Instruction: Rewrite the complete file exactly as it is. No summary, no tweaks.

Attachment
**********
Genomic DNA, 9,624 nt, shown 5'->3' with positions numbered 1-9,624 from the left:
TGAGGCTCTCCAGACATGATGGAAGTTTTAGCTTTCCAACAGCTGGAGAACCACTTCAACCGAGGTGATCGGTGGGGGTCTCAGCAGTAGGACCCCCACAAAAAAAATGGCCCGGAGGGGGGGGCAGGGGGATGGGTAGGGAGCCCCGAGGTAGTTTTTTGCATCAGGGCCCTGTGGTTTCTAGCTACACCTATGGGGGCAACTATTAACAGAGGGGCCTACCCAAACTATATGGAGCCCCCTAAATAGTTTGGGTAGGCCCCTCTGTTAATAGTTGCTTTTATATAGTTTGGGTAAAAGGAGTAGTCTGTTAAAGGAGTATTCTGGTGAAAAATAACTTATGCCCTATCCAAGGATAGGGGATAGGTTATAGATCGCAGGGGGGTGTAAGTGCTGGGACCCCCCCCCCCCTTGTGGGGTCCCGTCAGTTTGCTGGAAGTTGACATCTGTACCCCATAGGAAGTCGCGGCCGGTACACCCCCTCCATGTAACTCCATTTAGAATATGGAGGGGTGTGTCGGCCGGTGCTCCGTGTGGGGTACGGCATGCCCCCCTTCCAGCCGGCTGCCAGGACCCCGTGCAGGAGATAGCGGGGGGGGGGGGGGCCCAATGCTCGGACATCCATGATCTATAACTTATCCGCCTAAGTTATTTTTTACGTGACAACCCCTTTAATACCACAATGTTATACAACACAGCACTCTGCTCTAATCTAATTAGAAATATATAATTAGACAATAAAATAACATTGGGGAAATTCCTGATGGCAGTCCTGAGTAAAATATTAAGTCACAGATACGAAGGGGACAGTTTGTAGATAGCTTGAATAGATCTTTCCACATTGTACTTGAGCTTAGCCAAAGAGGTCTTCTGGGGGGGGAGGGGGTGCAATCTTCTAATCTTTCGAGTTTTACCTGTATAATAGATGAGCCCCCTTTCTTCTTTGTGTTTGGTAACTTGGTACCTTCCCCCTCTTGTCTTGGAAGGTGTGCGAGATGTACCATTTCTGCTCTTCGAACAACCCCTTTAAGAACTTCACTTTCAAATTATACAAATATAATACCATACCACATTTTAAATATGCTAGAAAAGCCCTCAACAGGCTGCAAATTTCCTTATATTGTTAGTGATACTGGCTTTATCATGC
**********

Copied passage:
Genomic DNA, 9,624 nt, shown 5'->3' with positions numbered 1-9,624 from the left:
TGAGGCTCTCCAGACATGATGGAAGTTTTAGCTTTCCAACAGCTGGAGAACCACTTCAACCGAGGTGATCGGTGGGGGTCTCAGCAGTAGGACCCCCACAAAAAAAATGGCCCGGAGGGGGGGGCAGGGGGATGGGTAGGGAGCCCCGAGGTAGTTTTTTGCATCAGGGCCCTGTGGTTTCTAGCTACACCTATGGGGGCAACTATTAACAGAGGGGCCTACCCAAACTATATGGAGCCCCCTAAATAGTTTGGGTAGGCCCCTCTGTTAATAGTTGCTTTTATATAGTTTGGGTAAAAGGAGTAGTCTGTTAAAGGAGTATTCTGGTGAAAAATAACTTATGCCCTATCCAAGGATAGGGGATAGGTTATAGATCGCAGGGGGGTGTAAGTGCTGGGACCCCCCCCCCCCTTGTGGGGTCCCGTCAGTTTGCTGGAAGTTGACATCTGTACCCCATAGGAAGTCGCGGCCGGTACACCCCCTCCATGTAACTCCATTTAGAATATGGAGGGGTGTGTCGGCCGGTGCTCCGTGTGGGGTACGGCATGCCCCCCTTCCAGCCGGCTGCCAGGACCCCGTGCAGGAGATAGCGGGGGGGGGGGGGGCCCAATGCTCGGACATCCATGATCTATAACTTATCCGCCTAAGTTATTTTTTACGTGACAACCCCTTTAATACCACAATGTTATACAACACAGCACTCTGCTCTAATCTAATTAGAAATATATAATTAGACAATAAAATAACATTGGGGAAATTCCTGATGGCAGTCCTGAGTAAAATATTAAGTCACAGATACGAAGGGGACAGTTTGTAGATAGCTTGAATAGATCTTTCCACATTGTACTTGAGCTTAGCCAAAGAGGTCTTCTGGGGGGGGAGGGGGTGCAATCTTCTAATCTTTCGAGTTTTACCTGTATAATAGATGAGCCCCCTTTCTTCTTTGTGTTTGGTAACTTGGTACCTTCCCCCTCTTGTCTTGGAAGGTGTGCGAGATGTACCATTTCTGCTCTTCGAACAACCCCTTTAAGAACTTCACTTTCAAATTATACAAATATAATACCATACCACATTTTAAATATGCTAGAAAAGCCCTCAACAGGCTGCAAATTTCCTTATATTGTTAGTGATACTGGCTTTATCATGC